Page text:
Digestion is the centre of health. Without the proper absorption of nutrients in the gut, none of our other organs can fully operate as intended. Ensuring that both the macronutrients (protein, carbohydrates and fats) as well as the micronutrients (vitamins, minerals, antioxidants) are delivered to our body systems is the first step towards optimal health.
Digestive conditions treated by Naturopathic Doctors:
- Crohn’s disease
- Gas + bloating
- Heartburn/gastroesophageal reflux (GERD)
- Small intestinal bacterial overgrowth (SIBO)
Your digestive tract is a specialized tube with each section playing an irreplaceable role in the breakdown and absorption of food. We must ensure that each section is fully functioning and symptom-free.
Digestion in the Mouth
Digestion actually begin prior to putting the food in our mouth. Once we see, hear, smell or even THINK about food, the salivary glands in our mouth start to secrete digestive juices which begin to break down the sugars in our food. It also lubricates the food as it is mashed up into a bolus to be easily swallowed and passed down the esophagus into the stomach.
Digestion in the Stomach
When the stomach receives the signal that food is on it’s way it secretes acid that serves two purposes:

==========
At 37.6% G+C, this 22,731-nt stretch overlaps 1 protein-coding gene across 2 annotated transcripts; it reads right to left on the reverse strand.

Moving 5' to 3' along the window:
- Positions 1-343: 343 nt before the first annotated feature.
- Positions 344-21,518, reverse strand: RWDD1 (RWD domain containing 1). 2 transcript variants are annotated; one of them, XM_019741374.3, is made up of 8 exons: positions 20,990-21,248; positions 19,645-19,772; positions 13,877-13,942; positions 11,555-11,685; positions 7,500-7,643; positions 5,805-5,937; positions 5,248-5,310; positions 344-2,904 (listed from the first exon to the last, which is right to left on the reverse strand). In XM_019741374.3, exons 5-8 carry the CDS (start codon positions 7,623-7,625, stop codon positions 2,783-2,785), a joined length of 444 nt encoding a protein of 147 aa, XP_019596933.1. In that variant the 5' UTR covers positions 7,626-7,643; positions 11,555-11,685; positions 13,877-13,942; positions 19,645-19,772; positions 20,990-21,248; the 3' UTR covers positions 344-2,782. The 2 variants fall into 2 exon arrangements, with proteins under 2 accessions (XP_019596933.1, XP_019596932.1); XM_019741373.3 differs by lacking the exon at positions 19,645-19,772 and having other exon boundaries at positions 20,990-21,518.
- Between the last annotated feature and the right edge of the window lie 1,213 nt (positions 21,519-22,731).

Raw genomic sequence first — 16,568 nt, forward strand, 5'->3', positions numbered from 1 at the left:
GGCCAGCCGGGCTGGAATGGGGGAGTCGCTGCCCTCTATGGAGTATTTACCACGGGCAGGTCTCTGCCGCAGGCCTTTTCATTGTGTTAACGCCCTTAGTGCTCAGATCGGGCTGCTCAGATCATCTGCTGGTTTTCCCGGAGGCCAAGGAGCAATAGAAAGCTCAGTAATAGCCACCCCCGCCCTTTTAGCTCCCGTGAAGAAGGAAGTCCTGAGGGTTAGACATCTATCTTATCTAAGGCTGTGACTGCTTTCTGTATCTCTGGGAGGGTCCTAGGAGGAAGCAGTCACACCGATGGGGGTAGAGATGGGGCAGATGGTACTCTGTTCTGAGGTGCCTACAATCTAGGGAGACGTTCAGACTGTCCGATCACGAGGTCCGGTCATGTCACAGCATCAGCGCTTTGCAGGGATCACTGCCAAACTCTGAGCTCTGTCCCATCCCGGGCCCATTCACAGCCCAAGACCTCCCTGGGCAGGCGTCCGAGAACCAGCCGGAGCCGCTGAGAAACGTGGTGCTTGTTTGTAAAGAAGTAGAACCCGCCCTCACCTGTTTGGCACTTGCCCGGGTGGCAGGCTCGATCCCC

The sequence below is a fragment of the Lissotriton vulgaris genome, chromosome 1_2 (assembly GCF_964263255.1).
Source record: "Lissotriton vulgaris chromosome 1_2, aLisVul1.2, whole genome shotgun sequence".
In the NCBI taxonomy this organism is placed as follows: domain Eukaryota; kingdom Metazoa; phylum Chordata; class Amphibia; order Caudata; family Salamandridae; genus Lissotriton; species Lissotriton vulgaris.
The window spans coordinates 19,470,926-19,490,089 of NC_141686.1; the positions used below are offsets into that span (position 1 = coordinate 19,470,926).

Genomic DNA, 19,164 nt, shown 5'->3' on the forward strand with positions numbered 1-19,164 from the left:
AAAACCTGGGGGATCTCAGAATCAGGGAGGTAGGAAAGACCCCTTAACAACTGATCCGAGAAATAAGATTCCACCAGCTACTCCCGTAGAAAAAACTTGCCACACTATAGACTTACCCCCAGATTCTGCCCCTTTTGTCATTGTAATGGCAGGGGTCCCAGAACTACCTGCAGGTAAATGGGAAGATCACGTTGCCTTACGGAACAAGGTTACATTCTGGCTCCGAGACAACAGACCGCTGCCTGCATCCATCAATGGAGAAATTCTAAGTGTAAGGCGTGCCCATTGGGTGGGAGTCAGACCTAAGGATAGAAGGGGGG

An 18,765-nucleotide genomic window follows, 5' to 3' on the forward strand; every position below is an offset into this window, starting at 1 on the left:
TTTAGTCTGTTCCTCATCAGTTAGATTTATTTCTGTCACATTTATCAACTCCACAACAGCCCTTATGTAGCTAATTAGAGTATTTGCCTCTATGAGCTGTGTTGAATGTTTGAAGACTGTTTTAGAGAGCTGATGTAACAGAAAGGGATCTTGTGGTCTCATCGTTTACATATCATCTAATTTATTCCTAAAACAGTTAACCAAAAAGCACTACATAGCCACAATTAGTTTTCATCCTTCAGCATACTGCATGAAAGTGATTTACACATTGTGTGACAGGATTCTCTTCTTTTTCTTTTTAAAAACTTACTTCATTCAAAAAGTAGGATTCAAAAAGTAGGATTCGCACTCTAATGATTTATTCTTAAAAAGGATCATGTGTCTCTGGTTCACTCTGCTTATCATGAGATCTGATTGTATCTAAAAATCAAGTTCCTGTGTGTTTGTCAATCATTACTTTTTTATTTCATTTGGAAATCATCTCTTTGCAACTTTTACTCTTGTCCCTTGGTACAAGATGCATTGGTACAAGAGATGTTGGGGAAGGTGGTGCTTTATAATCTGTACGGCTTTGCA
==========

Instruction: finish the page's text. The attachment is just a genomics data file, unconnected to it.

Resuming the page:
- Sanitation of microorganisms entering on the food
- Stomach acid kill many bacteria, viruses, fungi and parasites hitching a ride on your meal. This keeps the upper GI tract low in microbial diversity and prevent invasion of lower GI regions by harmful bacteria.
- The churning and acid of the stomach act to break down food, especially helping to breakdown proteins in our meal. The rest of our body is protected from the burn of acid as the stomach seals off the its contents from the rest of the body with two sphincters (circular muscle); the lower esophageal sphincter at the top of the stomach, and the pyloric sphincter at the bottom. If the upper sphincter does not close properly, some acid can splash into the esophagus causing pain (heartburn/gastroesophageal reflux). The stomach itself is protected from being harmed by acid because it is coated with a thick mucous layer. Some bacteria (H. pylori) can damage this mucous layer making the stomach lining sensitive to harm.
Digestion in the Small Intestine
The small intestine is where nutrient absorption occurs. The pancreas, liver, gallbladder and intestinal cells themselves aid in the last stages of food breakdown. So essentially, at the end of the small intestine the original food no longer exists. It is now the end product as protein, carbohydrate, fat, and fibre. In a highly coordinated manner the first three components are absorbed into the blood stream to be built back up into many different things that our bodies need. The fibre and any remaining nutrients then pass along to the large intestine.
Digestion in the Large Intestine
This is where we house a huge amount of bacteria. The bacteria digests any remaining nutrients and some of the fibre, and they help us in a couple of ways:
- Vitamin production — including K and Bs
- Immune system regulation — these bacteria interact with our immune cells to keep us on our immunological toes. This dance helps us to remember when to react and when to relax. When this balance is off we can develop allergies and even autoimmunity.